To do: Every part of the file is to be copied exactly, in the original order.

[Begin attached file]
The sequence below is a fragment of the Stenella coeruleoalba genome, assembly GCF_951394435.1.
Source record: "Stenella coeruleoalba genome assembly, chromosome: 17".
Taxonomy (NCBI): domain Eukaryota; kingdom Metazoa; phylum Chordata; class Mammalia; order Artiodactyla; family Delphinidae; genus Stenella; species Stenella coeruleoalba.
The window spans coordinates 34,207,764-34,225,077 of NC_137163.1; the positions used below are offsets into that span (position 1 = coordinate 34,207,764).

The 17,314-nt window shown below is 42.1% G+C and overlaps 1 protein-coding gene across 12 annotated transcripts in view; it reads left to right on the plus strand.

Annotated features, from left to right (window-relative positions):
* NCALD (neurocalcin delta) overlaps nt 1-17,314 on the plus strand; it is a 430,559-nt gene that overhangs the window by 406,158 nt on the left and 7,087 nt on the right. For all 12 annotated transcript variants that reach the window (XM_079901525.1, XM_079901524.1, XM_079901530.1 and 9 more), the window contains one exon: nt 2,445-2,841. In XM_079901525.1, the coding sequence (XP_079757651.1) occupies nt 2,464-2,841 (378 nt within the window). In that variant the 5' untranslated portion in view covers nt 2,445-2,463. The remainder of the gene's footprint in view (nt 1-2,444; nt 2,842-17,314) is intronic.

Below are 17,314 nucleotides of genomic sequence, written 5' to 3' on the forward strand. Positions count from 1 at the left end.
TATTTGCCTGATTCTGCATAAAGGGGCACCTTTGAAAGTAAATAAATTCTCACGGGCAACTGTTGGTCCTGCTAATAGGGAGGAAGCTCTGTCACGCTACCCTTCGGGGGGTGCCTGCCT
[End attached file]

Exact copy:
The sequence below is a fragment of the Stenella coeruleoalba genome, assembly GCF_951394435.1.
Source record: "Stenella coeruleoalba genome assembly, chromosome: 17".
Taxonomy (NCBI): domain Eukaryota; kingdom Metazoa; phylum Chordata; class Mammalia; order Artiodactyla; family Delphinidae; genus Stenella; species Stenella coeruleoalba.
The window spans coordinates 34,207,764-34,225,077 of NC_137163.1; the positions used below are offsets into that span (position 1 = coordinate 34,207,764).

The 17,314-nt window shown below is 42.1% G+C and overlaps 1 protein-coding gene across 12 annotated transcripts in view; it reads left to right on the plus strand.

Annotated features, from left to right (window-relative positions):
* NCALD (neurocalcin delta) overlaps nt 1-17,314 on the plus strand; it is a 430,559-nt gene that overhangs the window by 406,158 nt on the left and 7,087 nt on the right. For all 12 annotated transcript variants that reach the window (XM_079901525.1, XM_079901524.1, XM_079901530.1 and 9 more), the window contains one exon: nt 2,445-2,841. In XM_079901525.1, the coding sequence (XP_079757651.1) occupies nt 2,464-2,841 (378 nt within the window). In that variant the 5' untranslated portion in view covers nt 2,445-2,463. The remainder of the gene's footprint in view (nt 1-2,444; nt 2,842-17,314) is intronic.

Below are 17,314 nucleotides of genomic sequence, written 5' to 3' on the forward strand. Positions count from 1 at the left end.
TATTTGCCTGATTCTGCATAAAGGGGCACCTTTGAAAGTAAATAAATTCTCACGGGCAACTGTTGGTCCTGCTAATAGGGAGGAAGCTCTGTCACGCTACCCTTCGGGGGGTGCCTGCCT